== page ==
Optimism in 2024 and moving forward
There is no shortage of reasons for optimism for Latin America and the Caribbean in 2024. For example, consider a couple of topics. The first is demographics. The region’s population is still relatively young, and the population peak is expected to occur in four to five decades of the present century. This fact has potentially significant implications for investment, consumption, and competitiveness. The second issue is productivity. The region’s productivity could be structurally higher, but there is room for it to significantly increase.
Now, consider economic policy. Like other regions, Latin America and the Caribbean (LAC) were also exposed to the disruption of global value chains during the pandemic years. However, prudent monetary management led to exemplary inflation control, with rates substantially lower and less persistent than in advanced countries. Furthermore, there is something virtuous about the region’s prudent macroeconomic management, which has largely been maintained even amid changes in political orientation in governments.
Decarbonization can be an opportunity for Latin America and the Caribbean in 2024
But the region’s attractions go beyond that. Unlike any other, it has enormous potential to become a great driver of solutions for decarbonization and food scarcity. Compared to advanced countries, the sustainability agenda is not a wedge that divides the political debate. On the contrary, a point of convergence in public policy formulation has helped expand and accelerate these agendas.
The growing global need to accelerate decarbonization creates enormous space for influence for Latin America and the Caribbean in 2024. Consider ‘powersharing, ‘the business strategy of geographically locating production associated with the availability of green, safe, affordable, and abundant energy. The region has the cleanest electricity grid in the world – Uruguay and Paraguay, for example, have almost 100% green electricity matrixes, and Brazil’s is 85% green. At the same time, the global average is only a fraction of that, which makes the region attractive for energy-intensive industrial investments.
The region has enormous potential for producing green hydrogen (H2V) at competitive costs. It has large reserves of essential critical minerals for the new economy, such as lithium, copper, nickel, graphite, silicon, rare earths, high-grade iron ore, and many other minerals. It is rich in freshwater, varied biomes, and forests. It has gigantic potential for the bioeconomy, many fertile lands still available, a lot of biomass, an incomparable potential to participate and expand the carbon market, and is a world leader in technologies, business models, and biofuel production. Latin America and the Caribbean in 2024 is also a natural candidate to participate in the geographical diversification of manufacturing production associated with the construction of resilience networks against extreme climate phenomena and has been the target of nearshoring and friendshoring strategies, relocating industrial plants that were previously located in Asia to serve the US and European markets.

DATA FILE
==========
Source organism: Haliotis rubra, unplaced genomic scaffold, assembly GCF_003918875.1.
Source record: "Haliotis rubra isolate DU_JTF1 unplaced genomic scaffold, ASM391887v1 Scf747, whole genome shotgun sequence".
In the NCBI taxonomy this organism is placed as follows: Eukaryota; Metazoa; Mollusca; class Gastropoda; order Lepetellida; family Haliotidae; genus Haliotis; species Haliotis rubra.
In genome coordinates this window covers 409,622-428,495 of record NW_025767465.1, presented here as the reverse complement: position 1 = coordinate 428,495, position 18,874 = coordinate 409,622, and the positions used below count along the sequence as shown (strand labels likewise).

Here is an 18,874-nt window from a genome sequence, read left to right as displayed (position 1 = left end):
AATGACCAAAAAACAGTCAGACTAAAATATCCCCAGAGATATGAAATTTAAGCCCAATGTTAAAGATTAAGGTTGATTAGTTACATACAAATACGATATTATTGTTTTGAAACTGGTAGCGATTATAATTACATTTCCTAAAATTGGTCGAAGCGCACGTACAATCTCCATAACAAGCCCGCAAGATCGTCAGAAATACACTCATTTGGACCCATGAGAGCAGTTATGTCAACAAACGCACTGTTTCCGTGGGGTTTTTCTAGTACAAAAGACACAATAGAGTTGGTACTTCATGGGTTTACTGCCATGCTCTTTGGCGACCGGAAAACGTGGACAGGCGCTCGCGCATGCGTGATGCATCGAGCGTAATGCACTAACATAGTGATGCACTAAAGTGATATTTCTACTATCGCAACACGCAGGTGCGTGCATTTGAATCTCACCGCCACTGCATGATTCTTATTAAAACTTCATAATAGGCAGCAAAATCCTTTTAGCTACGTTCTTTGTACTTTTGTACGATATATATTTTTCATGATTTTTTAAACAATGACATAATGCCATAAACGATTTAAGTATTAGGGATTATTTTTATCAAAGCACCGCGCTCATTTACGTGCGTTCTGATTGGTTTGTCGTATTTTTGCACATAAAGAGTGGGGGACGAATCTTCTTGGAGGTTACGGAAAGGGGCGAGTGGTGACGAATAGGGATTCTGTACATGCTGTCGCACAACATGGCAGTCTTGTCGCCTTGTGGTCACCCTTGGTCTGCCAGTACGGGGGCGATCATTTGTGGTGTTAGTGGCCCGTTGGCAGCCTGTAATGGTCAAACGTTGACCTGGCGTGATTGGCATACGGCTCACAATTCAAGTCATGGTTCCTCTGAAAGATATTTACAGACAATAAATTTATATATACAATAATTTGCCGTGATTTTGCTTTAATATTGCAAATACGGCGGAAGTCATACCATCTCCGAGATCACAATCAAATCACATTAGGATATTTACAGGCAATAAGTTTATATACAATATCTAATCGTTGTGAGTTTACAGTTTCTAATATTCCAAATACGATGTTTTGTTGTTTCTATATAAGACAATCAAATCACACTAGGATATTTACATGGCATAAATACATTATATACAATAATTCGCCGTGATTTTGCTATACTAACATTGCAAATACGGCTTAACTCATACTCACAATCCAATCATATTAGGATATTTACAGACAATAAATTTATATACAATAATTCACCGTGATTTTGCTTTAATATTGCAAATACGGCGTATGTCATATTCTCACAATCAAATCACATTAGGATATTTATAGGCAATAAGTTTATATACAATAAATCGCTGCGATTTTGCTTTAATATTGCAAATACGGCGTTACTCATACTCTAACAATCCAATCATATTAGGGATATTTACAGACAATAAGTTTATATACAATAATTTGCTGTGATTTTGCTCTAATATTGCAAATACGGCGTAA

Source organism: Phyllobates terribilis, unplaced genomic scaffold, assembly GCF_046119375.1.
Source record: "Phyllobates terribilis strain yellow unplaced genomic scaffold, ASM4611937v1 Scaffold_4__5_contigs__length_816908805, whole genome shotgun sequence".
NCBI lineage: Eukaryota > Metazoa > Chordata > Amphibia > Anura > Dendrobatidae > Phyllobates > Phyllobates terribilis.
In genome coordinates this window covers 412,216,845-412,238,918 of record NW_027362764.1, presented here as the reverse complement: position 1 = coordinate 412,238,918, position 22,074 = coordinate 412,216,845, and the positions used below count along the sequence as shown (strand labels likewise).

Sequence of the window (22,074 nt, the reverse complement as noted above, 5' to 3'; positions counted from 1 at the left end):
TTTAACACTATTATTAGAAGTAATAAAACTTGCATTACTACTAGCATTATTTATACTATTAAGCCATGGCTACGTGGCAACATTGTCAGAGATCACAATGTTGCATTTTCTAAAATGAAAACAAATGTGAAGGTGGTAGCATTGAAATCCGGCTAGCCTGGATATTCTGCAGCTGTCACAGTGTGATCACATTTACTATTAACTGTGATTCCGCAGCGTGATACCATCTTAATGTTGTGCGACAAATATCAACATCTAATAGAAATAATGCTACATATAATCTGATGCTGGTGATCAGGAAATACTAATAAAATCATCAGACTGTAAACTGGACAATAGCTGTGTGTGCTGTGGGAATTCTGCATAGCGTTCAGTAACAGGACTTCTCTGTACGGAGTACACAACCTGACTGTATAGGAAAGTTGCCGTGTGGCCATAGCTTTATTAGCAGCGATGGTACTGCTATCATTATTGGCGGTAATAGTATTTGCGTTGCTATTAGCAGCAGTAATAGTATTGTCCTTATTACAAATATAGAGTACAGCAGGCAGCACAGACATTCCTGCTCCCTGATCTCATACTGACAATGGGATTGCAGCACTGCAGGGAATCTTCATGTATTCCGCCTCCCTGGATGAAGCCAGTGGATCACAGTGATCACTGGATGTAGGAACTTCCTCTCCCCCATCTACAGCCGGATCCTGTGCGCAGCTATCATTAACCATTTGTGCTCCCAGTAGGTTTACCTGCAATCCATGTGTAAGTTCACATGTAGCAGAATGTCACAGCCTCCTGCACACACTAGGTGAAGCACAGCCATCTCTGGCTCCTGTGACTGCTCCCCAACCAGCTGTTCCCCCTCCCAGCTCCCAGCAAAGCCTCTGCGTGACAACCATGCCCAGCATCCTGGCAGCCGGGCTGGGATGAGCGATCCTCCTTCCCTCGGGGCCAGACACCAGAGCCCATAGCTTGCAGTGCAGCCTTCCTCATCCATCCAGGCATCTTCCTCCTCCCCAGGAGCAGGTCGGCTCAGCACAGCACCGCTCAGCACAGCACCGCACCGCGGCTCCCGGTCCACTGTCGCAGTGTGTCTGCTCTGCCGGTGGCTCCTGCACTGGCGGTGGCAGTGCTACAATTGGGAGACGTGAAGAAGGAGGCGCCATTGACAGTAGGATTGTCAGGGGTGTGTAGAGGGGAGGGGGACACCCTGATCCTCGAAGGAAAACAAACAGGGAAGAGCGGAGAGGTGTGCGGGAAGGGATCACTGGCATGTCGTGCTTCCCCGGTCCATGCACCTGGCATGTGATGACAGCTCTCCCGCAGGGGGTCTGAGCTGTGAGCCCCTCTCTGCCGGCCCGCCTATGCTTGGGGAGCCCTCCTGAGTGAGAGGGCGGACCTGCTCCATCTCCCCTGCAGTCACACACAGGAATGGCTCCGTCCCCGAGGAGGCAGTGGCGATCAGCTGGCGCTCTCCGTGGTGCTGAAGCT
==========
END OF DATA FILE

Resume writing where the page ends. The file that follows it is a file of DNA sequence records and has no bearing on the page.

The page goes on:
With this unique set of attributes, the region can produce industrial goods with far fewer emissions than advanced countries and an unparalleled time-to-market and cost structure. Agriculture, in turn, can significantly expand production while advancing sustainable and regenerative technologies, using degraded lands and other environmentally friendly techniques. Powershoring is already attracting investment, including sectors such as steel, green hydrogen (H2V), cement, paper and pulp, fertilizers, SAF, glass, ceramics, chemicals, and others that need to decarbonize to protect business competitiveness and meet environmental compliance.
And consider geopolitics. Unlike other regions, Latin America and the Caribbean are shielded from many of the most complex issues, providing space to pragmatically explore trade and investment opportunities. This issue is not minor. After all, geopolitics increasingly determines the location of investments.
Value addition is critical for the realization of regional potential
The region presents itself to the world as a source of solutions to significant issues, and all of this can lay the foundations for more sustainable and sustained growth. However, for the region to realize its full potential, it will be necessary to focus on value addition, ensuring that international markets function properly, and address unilateral protectionist measures, subsidies, the imposition of rules, standards, certifications, and other barriers. Tariffs can neutralize the environmental comparative and competitive advantages of LAC.
According to IMF estimates, the region is expected to grow modestly in 2024. Still, at a much higher rate than advanced countries, the gap with the average for emerging countries is decreasing. It would not be surprising, as has happened recently if the growth recorded is more significant than expected. Despite the global decline in Foreign Direct Investment (FDI), the region’s relative and absolute participation in FDI has been increasing. It increased from 9% of the total in 2021 to 16% in 2022, and projections indicate further increases in the coming years. Even in a complex fiscal and international context, some countries in the region have seen an improvement in risk indicators, and several of the largest global fund managers are already increasing their exposure in LAC.
Despite the difficulties faced by Latin America and the Caribbean in 2024, there is evidence that the region will be better this year, and the future winds should continue to blow favorably. It is up to governments, the private sector, banks, and multilateral organizations of Latin America and the Caribbean to do their part to help turn the region’s potential into reality.